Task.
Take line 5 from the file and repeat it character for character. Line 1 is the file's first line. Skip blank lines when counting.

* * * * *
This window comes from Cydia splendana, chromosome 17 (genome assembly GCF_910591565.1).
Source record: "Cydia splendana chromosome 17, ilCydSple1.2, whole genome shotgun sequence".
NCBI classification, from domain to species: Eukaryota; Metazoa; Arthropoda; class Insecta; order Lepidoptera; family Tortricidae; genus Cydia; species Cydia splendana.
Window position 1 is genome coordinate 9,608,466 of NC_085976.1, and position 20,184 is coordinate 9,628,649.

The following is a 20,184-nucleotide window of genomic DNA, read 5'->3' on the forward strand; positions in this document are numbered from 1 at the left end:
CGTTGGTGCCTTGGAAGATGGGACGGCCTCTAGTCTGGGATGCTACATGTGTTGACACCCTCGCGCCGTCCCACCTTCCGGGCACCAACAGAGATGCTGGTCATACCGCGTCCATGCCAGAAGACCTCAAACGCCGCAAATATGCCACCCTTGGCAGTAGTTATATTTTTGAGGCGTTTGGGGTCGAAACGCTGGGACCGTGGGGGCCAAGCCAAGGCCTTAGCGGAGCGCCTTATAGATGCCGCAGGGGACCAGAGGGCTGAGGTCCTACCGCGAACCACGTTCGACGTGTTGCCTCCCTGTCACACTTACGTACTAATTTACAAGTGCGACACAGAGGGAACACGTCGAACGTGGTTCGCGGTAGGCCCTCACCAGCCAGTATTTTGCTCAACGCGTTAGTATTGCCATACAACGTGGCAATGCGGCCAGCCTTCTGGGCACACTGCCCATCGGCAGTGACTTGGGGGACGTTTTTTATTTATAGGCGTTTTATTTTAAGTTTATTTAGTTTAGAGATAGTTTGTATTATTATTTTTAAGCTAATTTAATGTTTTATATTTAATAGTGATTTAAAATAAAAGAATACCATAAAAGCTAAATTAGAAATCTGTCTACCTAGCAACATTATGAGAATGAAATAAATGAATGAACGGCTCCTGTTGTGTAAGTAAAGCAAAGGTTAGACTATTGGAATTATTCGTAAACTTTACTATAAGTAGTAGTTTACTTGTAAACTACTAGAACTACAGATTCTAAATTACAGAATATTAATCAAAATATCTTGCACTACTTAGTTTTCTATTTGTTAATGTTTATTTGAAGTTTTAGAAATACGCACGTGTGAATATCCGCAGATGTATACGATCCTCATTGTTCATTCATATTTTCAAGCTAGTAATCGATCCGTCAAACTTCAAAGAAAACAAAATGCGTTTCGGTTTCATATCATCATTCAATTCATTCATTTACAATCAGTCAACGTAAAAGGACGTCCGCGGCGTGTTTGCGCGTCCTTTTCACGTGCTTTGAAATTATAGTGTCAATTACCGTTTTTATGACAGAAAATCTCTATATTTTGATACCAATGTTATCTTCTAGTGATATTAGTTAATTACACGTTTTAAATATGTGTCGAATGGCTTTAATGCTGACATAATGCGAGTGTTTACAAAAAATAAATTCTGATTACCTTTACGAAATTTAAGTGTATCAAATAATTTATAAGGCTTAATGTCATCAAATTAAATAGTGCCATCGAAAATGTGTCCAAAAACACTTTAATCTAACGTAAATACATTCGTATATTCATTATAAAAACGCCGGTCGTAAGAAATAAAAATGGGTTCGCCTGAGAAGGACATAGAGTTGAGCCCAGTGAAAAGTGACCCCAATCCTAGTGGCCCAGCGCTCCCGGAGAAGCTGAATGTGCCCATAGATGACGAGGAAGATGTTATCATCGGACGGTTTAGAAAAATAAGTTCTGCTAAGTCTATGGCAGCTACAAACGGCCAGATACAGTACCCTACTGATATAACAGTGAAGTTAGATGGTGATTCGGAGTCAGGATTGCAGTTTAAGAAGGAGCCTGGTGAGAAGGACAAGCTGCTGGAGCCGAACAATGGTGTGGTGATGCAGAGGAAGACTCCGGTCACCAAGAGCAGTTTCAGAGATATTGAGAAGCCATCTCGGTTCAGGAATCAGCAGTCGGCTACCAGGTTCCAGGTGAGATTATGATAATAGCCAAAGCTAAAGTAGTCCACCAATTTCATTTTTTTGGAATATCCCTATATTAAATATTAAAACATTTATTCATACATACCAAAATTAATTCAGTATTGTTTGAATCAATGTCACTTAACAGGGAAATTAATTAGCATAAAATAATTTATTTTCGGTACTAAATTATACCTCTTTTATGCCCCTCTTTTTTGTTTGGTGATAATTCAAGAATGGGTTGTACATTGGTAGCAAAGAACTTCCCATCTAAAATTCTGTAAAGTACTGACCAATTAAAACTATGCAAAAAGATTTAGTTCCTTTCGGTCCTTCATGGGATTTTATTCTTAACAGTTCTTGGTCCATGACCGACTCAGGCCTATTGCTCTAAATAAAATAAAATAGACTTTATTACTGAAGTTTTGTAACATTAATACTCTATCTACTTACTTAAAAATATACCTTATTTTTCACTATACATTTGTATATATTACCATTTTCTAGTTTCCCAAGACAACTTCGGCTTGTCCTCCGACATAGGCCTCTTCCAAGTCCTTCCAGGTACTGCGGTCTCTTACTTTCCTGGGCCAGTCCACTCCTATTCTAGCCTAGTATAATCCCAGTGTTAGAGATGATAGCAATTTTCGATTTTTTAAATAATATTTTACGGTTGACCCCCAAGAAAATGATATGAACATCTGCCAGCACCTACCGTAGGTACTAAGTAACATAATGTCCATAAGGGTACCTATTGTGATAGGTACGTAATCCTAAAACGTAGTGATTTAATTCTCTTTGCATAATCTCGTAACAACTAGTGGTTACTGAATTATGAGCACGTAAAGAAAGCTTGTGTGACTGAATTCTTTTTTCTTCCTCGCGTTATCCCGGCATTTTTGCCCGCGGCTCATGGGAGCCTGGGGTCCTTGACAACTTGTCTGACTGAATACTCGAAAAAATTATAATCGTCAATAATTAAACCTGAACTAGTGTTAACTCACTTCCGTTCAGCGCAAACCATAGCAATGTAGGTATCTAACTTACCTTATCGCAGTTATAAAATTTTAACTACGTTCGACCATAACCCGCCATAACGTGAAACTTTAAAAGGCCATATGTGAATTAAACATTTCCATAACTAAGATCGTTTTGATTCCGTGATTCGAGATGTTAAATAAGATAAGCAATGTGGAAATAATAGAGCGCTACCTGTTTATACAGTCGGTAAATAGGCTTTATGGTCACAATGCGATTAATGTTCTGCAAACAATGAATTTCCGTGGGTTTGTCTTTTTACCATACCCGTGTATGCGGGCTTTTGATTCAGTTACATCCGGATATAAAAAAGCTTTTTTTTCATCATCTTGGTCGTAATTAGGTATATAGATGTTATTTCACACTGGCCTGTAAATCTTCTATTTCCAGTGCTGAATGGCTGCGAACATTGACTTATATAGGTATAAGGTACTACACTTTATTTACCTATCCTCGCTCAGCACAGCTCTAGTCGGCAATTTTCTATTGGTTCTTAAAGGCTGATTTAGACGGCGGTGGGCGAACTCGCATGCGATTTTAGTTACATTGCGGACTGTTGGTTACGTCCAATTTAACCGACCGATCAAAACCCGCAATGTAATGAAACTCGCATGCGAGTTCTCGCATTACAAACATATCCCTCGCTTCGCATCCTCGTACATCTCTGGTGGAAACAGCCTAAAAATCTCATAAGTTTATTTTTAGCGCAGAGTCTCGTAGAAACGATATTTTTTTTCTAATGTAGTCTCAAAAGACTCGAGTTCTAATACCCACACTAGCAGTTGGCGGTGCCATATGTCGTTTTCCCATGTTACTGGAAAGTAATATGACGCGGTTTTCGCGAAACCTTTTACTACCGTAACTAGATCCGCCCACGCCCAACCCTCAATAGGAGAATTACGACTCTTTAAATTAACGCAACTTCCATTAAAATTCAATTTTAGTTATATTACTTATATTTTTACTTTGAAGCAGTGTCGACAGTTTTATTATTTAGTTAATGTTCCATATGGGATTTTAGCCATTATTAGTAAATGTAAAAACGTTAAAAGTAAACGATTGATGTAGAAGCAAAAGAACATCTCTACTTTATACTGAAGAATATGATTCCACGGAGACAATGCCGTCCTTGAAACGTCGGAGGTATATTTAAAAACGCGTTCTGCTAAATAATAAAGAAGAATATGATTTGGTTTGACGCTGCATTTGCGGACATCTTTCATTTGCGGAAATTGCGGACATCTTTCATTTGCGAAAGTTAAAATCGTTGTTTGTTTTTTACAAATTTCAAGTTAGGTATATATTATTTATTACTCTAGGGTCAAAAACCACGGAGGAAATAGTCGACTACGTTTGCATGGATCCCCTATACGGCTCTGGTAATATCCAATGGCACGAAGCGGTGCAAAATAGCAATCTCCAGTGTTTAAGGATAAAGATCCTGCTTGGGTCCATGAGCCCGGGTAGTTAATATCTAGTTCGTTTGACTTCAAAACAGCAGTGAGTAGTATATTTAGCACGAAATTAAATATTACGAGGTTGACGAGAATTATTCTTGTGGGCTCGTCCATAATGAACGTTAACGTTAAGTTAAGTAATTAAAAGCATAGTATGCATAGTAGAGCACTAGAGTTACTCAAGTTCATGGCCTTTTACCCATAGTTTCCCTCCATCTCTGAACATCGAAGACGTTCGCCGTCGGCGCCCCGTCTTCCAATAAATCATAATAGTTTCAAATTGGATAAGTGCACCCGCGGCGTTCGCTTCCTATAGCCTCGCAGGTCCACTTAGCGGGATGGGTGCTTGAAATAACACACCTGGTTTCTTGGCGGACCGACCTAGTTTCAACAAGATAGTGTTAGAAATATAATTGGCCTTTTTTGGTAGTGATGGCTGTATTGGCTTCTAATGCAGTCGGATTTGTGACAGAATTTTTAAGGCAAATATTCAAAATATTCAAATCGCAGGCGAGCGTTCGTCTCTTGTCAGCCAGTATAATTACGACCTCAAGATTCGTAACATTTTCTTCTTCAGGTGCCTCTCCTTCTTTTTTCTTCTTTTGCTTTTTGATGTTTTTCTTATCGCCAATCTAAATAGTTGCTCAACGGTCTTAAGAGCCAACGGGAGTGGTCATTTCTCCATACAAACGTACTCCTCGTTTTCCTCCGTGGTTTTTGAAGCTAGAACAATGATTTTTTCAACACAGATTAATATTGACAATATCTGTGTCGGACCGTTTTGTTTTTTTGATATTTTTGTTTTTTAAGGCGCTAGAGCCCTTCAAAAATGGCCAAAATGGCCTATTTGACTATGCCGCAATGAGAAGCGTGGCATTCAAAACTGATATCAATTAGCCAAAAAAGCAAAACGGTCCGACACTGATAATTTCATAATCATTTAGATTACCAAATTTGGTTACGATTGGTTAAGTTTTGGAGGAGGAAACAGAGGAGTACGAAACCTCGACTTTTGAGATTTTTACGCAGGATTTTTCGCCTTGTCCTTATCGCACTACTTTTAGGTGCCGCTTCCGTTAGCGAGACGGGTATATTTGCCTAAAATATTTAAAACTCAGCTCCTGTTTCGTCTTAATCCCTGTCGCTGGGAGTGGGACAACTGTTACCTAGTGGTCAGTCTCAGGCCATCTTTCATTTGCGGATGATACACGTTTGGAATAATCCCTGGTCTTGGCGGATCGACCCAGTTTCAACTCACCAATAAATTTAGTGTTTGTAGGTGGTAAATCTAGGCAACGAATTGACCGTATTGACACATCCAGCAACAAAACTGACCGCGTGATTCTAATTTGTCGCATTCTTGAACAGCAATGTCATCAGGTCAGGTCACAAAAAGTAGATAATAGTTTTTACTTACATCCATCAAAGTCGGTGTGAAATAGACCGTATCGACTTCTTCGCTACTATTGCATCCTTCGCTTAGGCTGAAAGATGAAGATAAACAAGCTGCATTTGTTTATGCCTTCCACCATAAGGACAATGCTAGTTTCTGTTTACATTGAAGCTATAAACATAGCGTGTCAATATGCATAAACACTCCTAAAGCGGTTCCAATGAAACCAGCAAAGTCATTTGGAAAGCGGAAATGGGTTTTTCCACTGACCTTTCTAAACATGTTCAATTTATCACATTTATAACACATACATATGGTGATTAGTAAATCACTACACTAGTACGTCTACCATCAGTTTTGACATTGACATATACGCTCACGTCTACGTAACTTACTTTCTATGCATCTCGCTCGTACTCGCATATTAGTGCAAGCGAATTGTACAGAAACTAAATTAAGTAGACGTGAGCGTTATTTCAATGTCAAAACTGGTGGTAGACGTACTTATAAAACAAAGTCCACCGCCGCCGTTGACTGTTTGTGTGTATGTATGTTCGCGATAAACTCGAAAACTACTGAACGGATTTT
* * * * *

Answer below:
The following is a 20,184-nucleotide window of genomic DNA, read 5'->3' on the forward strand; positions in this document are numbered from 1 at the left end: